Capo at 2nd fret, with open E string

Planet Waves makes the NS Trio capo for this purpose. Partial capoing on an acoustic guitar is one part of the Trio concept, additionally it is a great capo for both mandolins and banjos. The Trio capo is shorter than a standard capo, and covers 5 strings of a standard guitar. Planet Waves also offers a Classical Capo, which is long enough to cover the width of a classical/nylon string guitar neck and is machined to fit it’s typically flattened fingerboard.

Once you’ve tried the “Dropped-D” trick using an open string in E, you can use two capos to get the same voicings in other keys. Try putting a standard NS capo across all six strings at the third fret and a Trio capo on strings 5 through 1 at the 5th fret. Now you can play in C using the "G chord" shape as your I chord and have your V chord (in this case, the G chord played in a D-shape voicing) still have plenty of low end.

A C chord using the "G shape" in the 2-capo "Drop D" set up

Playing a G chord in the "Drop D" 2-capo setup

The neat trick to this technique is that you can reach notes between the two capos, for example to fret the A note on the 5th fret to play a VIm (A minor) chord. Your first finger completes the barre at the 5th fret.

Playing an "Em barre shape" (sounding as an Am) in the two-capo setup

That ought to get you started thinking about creative capo uses. Check out all of the excellent capos from Planet Waves at www.planetwaves.com

Tuesday, February 9, 2010

Tru To Life

The latest entry in Planet Wave’s popular pedal tuner line addresses the most common requests we’ve received: A true strobe tuner pedal that can be seen at noon or midnight on any stage. I’ve been using the original TruStrobe on my tech bench for about a year now, and the Chromatic Pedal Tuner on my own pedalboard and that of the guys I tech for.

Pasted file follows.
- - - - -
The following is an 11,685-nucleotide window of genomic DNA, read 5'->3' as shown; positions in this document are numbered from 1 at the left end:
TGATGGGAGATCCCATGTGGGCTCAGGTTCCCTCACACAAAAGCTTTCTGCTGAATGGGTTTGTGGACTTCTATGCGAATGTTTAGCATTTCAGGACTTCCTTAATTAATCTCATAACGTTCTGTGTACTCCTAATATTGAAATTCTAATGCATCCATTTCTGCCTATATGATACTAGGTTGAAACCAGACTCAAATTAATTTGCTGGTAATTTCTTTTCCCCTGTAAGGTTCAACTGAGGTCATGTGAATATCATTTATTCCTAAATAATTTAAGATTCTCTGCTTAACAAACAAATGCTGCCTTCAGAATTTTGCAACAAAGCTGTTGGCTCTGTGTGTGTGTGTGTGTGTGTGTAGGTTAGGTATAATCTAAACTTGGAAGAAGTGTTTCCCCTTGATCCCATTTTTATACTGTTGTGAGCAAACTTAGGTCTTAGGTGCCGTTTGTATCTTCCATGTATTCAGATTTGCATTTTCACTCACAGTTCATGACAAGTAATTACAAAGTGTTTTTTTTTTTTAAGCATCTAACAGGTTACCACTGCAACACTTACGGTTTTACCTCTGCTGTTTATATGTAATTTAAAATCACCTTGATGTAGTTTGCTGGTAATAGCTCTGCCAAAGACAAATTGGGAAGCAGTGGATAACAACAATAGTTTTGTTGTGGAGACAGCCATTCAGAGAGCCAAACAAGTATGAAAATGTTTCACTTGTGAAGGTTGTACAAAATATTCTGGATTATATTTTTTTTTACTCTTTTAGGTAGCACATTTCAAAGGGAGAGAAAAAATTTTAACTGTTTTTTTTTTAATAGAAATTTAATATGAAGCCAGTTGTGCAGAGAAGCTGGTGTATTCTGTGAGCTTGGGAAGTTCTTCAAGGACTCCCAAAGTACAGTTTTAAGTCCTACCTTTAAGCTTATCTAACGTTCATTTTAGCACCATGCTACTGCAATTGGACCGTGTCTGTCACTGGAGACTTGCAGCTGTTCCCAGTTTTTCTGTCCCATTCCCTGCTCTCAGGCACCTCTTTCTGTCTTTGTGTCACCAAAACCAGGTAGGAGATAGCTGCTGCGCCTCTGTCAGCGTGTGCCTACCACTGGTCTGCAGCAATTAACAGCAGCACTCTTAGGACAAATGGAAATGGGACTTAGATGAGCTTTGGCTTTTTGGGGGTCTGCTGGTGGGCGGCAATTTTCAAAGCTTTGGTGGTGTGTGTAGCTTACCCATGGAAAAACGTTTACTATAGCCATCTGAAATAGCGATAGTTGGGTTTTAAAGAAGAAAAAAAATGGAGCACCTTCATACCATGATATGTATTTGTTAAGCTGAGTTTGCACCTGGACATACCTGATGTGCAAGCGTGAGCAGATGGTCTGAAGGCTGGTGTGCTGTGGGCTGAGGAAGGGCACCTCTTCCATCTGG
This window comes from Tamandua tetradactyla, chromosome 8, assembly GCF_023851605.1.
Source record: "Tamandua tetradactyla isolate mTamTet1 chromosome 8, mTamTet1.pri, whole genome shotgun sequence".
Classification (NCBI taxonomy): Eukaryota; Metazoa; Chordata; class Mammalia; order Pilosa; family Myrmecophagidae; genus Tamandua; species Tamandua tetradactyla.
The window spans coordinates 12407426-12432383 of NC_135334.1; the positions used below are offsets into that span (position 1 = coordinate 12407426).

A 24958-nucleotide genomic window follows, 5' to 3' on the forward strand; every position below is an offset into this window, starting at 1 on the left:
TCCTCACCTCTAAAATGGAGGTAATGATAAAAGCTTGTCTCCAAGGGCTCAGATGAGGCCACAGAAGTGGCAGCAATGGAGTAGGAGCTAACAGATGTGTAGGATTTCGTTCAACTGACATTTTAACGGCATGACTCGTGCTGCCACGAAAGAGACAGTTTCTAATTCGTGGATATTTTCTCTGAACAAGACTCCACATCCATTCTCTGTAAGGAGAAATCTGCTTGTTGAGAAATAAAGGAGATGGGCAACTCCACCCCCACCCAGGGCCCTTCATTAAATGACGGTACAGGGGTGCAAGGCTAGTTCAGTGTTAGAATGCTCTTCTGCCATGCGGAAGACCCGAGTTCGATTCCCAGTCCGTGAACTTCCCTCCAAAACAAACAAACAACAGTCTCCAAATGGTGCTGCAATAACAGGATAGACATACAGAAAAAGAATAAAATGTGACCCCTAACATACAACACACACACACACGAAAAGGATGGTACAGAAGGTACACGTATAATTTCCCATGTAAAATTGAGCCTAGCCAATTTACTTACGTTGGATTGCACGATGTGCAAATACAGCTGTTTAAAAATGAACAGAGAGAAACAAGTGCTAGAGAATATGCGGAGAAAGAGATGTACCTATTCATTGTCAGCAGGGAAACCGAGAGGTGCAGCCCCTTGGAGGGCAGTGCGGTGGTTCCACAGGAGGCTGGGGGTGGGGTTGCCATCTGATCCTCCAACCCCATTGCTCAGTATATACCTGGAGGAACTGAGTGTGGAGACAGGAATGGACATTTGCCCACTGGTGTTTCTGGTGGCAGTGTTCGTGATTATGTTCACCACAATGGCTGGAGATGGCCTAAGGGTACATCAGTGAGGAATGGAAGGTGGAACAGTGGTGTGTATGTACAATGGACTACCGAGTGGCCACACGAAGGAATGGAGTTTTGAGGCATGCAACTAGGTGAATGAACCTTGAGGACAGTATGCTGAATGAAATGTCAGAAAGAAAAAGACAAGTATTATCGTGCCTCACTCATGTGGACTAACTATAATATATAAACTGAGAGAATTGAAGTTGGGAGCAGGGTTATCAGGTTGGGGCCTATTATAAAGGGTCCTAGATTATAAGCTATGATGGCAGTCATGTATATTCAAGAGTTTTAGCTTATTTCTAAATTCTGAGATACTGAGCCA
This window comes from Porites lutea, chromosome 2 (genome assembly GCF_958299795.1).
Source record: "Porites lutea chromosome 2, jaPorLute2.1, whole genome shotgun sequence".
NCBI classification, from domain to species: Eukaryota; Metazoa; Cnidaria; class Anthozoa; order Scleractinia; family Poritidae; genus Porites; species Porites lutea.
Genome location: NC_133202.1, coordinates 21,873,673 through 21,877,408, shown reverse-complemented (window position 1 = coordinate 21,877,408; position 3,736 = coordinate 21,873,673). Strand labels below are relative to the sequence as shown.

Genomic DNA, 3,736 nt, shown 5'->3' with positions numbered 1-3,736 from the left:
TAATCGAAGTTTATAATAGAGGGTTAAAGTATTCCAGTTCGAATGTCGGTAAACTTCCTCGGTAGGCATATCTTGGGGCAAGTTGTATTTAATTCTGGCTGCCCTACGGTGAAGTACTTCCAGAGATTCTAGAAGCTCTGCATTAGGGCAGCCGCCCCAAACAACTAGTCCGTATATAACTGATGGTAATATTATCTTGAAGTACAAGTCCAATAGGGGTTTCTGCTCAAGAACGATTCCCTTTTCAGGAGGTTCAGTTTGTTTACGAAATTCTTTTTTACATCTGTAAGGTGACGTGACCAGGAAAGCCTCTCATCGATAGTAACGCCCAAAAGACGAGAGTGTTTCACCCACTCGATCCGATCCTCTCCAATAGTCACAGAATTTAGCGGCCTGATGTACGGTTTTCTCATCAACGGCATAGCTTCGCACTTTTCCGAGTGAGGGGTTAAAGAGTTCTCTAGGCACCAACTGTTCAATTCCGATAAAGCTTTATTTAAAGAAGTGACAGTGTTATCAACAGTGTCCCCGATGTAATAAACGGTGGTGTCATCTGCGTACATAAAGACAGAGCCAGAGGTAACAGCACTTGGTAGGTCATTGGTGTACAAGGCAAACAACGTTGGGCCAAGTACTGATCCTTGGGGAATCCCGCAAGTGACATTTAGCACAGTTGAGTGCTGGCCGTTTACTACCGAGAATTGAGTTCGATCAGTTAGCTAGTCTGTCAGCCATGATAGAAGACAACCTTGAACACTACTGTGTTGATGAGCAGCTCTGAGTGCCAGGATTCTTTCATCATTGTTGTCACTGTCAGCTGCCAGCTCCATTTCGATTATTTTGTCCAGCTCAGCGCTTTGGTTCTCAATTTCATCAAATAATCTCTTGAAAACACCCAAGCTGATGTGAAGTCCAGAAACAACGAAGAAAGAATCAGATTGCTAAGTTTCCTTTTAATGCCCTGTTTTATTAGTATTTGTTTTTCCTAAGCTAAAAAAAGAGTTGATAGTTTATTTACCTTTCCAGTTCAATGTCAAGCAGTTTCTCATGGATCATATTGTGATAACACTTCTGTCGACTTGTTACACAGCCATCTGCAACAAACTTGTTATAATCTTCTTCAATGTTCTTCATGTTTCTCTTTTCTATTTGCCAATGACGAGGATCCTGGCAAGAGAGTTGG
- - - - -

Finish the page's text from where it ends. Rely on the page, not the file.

The new Tru Strobe Pedal Tuner is a mash-up of both...the “guts” of the table top and the body of the stompbox. The LED light have been replaced with an LCD screen with a switchable on/off backlight. The orange background with black numbers and letters is easy to read from every angle an in all lighting conditions. The true strobe nature of the pedal allows extremely accurate on-stage tuning. Simply watch the rotating LCD segments and tune the string until they stop moving. Clock-wise motion means you are flat, counterclockwise means you are sharp. This tuner is accurate to within +/- 0.1 cent.

I had the opportunity to use this tuner in the field recently, when Brian Nutter, guitarist for Keith Urban , added it to his pedalboard for the taping of the CMT Crossroads show with Urban and John Mayer. Brian is fun and challenging to tech for because he started out in this organization ...as Keith’s tech! He loved the tuner and I ended up leaving it on his board even thought it was my only sample at the time. Not only is it an accurate and easy to use tuner, but it looks great doing it. The black chrome housing is stylish and unobtrusive and takes up minimal space on your board.

Standard 9v battery power and AC input jacks, including a daisy-chain output to power more pedals. The Tru Srobe pedal is also true bypass.

A great addition to your onstage rig, this pedal is accurate enough to be your ONLY tuner...at the gig, on the work bench and in the studio.